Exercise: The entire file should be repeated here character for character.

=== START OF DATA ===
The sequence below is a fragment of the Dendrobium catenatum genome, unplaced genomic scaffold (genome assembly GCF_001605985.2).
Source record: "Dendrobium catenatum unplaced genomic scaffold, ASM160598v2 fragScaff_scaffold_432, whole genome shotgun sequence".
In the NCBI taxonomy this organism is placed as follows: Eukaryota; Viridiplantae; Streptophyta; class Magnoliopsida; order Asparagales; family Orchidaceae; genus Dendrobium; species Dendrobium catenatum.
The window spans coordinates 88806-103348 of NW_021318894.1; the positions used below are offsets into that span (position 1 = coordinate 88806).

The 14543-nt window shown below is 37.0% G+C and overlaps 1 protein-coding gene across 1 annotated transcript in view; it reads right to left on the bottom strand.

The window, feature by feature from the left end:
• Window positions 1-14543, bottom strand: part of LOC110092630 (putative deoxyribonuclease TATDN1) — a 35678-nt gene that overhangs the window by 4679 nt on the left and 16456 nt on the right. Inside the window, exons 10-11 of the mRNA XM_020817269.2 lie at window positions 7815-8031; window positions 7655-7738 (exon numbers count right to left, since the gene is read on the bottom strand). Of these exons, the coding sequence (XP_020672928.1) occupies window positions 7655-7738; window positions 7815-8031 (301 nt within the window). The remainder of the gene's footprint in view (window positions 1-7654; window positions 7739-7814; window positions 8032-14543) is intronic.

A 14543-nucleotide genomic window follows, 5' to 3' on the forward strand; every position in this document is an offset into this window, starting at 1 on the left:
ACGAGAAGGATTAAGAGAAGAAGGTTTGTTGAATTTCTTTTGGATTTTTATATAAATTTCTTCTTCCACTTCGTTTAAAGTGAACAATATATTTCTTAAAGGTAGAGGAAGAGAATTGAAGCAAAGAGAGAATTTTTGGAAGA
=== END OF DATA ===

The sequence below is a fragment of the Dendrobium catenatum genome, unplaced genomic scaffold (genome assembly GCF_001605985.2).
Source record: "Dendrobium catenatum unplaced genomic scaffold, ASM160598v2 fragScaff_scaffold_432, whole genome shotgun sequence".
In the NCBI taxonomy this organism is placed as follows: Eukaryota; Viridiplantae; Streptophyta; class Magnoliopsida; order Asparagales; family Orchidaceae; genus Dendrobium; species Dendrobium catenatum.
The window spans coordinates 88806-103348 of NW_021318894.1; the positions used below are offsets into that span (position 1 = coordinate 88806).

The 14543-nt window shown below is 37.0% G+C and overlaps 1 protein-coding gene across 1 annotated transcript in view; it reads right to left on the bottom strand.

The window, feature by feature from the left end:
• Window positions 1-14543, bottom strand: part of LOC110092630 (putative deoxyribonuclease TATDN1) — a 35678-nt gene that overhangs the window by 4679 nt on the left and 16456 nt on the right. Inside the window, exons 10-11 of the mRNA XM_020817269.2 lie at window positions 7815-8031; window positions 7655-7738 (exon numbers count right to left, since the gene is read on the bottom strand). Of these exons, the coding sequence (XP_020672928.1) occupies window positions 7655-7738; window positions 7815-8031 (301 nt within the window). The remainder of the gene's footprint in view (window positions 1-7654; window positions 7739-7814; window positions 8032-14543) is intronic.

A 14543-nucleotide genomic window follows, 5' to 3' on the forward strand; every position in this document is an offset into this window, starting at 1 on the left:
ACGAGAAGGATTAAGAGAAGAAGGTTTGTTGAATTTCTTTTGGATTTTTATATAAATTTCTTCTTCCACTTCGTTTAAAGTGAACAATATATTTCTTAAAGGTAGAGGAAGAGAATTGAAGCAAAGAGAGAATTTTTGGAAGA